strategists, and its knowledge derived from actual experience in dealing with political controversies, is in a
peculiarly advantageous position to decide complex political questions.
xxx

There are no ready-made formulas for solving public problems. Time and experience are necessary to
evolve patterns that will serve the ends of good government. In the matter of the administration of the laws
relative to the conduct of elections x x x, we must not by any excessive zeal take away from the Commission
on Elections that initiative which by constitutional and legal mandates properly belongs to
it.14chanroblesvirtualawlibrary

10. Marc Douglas Cagas vs. Comelec, October 25, 2013

Marc Douglas Cagas vs. Comelec G.R. No. 209185, October 25, 2013 FACTS: This Resolution resolves
the Petition for Prohibition filed by petitioner in his capacity as taxpayer, to prohibit the Commission on
Elections (COMELEC) from conducting a plebiscite for the creation of the province of Davao Occidental
simultaneously with the 28 October 2013 Barangay Elections within the whole province of Davao del Sur,
except in Davao City. On 9 October 2013, petitioner filed the present petition for prohibition citing three (3)
causes of action to wit: 1. COMELEC is without authority or legal basis to AMEND or MODIFY Section 46
of Republic Act No. 10360 by mere MINUTE RESOLUTION because it is only CONGRESS who can validly
amend, repel or modify existing laws, thus COMELEC act in suspending the holding of a plebiscite is
unconstitutional; 2. COMELEC is without authority or legal basis to hold a plebiscite this coming October
28, 2013 for the creation of the Province of Davao Occidental because Section 46 of Republic Act No.
10360 has already lapsed; and 3. Petitioner has no other adequate remedy to prevent the COMELEC from
holding the Plebiscite on October 28, 2013 for the creation of the Province of Davao Occidental except
through the issuance of Temporary Restraining Order and Preliminary Injunction because COMELEC had
already commenced the preparation for holding of the Plebiscite for the creation of the Province of Davao
Occidental synchronizing it with that of the Barangay and SK elections this coming October 28, 2013.

ISSUE: Whether or not the COMELEC act without or in excess of its jurisdiction or with grave abuse of
discretion amounting to lack or excess of jurisdiction when it resolved to hold the plebiscite for the creation
of the Province of Davao simultaneous with the Barangay Elections?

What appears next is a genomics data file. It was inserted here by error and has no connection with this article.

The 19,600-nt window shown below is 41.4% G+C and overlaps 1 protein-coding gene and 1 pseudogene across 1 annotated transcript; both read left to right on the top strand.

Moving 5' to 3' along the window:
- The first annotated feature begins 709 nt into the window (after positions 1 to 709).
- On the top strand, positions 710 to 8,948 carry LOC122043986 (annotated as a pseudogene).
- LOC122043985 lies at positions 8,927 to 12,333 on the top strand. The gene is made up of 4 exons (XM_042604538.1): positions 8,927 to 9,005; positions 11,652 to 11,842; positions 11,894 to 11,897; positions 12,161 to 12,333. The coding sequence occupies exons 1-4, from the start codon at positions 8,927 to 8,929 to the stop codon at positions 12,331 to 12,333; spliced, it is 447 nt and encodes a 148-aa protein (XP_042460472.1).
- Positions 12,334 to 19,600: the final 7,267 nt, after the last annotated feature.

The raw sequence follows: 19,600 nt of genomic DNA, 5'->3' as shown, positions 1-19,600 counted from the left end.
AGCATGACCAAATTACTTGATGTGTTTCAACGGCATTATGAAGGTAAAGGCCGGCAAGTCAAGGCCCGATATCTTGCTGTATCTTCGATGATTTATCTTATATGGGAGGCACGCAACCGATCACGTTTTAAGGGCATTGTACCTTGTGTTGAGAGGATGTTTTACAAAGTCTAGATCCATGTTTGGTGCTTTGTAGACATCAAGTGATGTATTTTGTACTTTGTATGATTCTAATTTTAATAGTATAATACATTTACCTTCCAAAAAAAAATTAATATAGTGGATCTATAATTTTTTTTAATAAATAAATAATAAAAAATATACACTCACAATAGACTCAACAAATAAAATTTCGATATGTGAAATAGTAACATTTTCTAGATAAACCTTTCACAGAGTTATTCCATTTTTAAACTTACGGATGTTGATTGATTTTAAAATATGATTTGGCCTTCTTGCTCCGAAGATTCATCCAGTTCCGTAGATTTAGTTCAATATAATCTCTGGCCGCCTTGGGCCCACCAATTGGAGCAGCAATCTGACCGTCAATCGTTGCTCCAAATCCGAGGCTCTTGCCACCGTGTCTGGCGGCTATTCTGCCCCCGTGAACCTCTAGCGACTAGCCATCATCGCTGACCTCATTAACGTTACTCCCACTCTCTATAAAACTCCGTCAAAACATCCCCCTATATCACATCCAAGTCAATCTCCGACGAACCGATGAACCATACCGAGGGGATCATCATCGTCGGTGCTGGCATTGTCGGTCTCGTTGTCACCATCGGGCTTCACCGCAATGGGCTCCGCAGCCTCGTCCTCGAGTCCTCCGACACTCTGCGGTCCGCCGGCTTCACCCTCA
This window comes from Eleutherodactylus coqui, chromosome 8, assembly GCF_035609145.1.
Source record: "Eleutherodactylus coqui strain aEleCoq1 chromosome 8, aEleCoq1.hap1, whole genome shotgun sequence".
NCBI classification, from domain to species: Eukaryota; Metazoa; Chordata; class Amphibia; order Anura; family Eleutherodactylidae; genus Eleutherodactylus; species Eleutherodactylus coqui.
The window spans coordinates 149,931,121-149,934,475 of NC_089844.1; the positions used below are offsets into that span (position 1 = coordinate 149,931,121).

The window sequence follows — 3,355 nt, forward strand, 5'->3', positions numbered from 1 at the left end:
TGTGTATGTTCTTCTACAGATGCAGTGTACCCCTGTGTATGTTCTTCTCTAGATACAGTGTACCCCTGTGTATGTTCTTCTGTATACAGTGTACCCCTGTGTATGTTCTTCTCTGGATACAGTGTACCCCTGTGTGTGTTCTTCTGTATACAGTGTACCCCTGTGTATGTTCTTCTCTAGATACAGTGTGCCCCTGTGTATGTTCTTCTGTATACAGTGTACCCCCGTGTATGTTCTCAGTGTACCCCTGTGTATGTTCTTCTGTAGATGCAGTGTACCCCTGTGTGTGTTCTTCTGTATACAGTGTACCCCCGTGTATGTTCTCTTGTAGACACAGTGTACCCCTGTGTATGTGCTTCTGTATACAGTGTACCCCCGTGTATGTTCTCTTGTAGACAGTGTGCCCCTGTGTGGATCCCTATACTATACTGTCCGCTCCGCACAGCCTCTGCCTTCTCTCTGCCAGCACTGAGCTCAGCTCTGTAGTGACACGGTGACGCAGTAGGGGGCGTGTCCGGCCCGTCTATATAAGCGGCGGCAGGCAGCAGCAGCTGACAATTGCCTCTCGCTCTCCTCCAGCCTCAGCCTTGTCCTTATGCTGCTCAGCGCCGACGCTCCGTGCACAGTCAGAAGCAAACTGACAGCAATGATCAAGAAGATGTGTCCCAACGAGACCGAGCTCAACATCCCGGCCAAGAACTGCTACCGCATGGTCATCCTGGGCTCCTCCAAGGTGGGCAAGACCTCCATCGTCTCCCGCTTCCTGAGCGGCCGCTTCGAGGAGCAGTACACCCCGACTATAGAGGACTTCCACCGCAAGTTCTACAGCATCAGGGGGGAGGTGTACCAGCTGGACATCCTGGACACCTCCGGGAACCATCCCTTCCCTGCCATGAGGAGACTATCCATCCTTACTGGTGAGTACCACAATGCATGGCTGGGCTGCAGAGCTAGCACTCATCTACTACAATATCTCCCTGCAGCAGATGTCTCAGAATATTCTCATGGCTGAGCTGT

RULING: The COMELEC’s power to administer elections includes the power to conduct a plebiscite
beyond the schedule prescribed by law. The conduct of a plebiscite is necessary for the creation of a
province in reference to Sections 10 and 11 of Article X of the Constitution provide that: Sec. 10. No province,
city, municipality, or barangay may be created, divided, merged, abolished, or its boundary substantially
altered, except in accordance with the criteria established in the local government code and subject to
approval by a majority of the votes cast in a plebiscite in the political units directly affected. Sec. 11. The
Congress may, by law, create special metropolitan political subdivisions, subject to a plebiscite as set forth
in Section 10 hereof. The component cities and municipalities shall retain their basic autonomy and shall
be entitled to their own local executive and legislative assemblies. The jurisdiction of the metropolitan
authority that will thereby be created shall be limited to basic services requiring coordination. The
Constitution does not specify a date as to when plebiscites should be held. The Constitution recognizes
that the power to fix the date of elections is legislative in nature, which is shown by the exceptions in
previously mentioned Constitutional provisions, as well as in the election of local government officials. To
demand now that the COMELEC desist from holding the plebiscite would be an utter waste of time, effort
and resources, not to mention its detriment to public interest given that public funds are involved.
In election law, the right of suffrage should prevail over mere scheduling mishaps in holding elections or
plebiscites. Indeed, Cagas insistence that only Congress can cure the alleged legal infirmity in the date of
holding the plebiscite for the creation of the Province of Davao Occidental fails in light of the absence of
abuse of discretion of the COMELEC. Finally, this Court finds it unacceptable to utilize more of our
taxpayers time and money by preventing the COMELEC from holding the plebiscite as now scheduled

11. COMELEC vs. SILVA


G.R. No. 129417
February 10, 1998

FACTS: The Private Respondents, who were charged of having tampered some certificates of canvass,
moved for the Dismissal of the Cases filed against them. The Chief State Prosecutor,who had been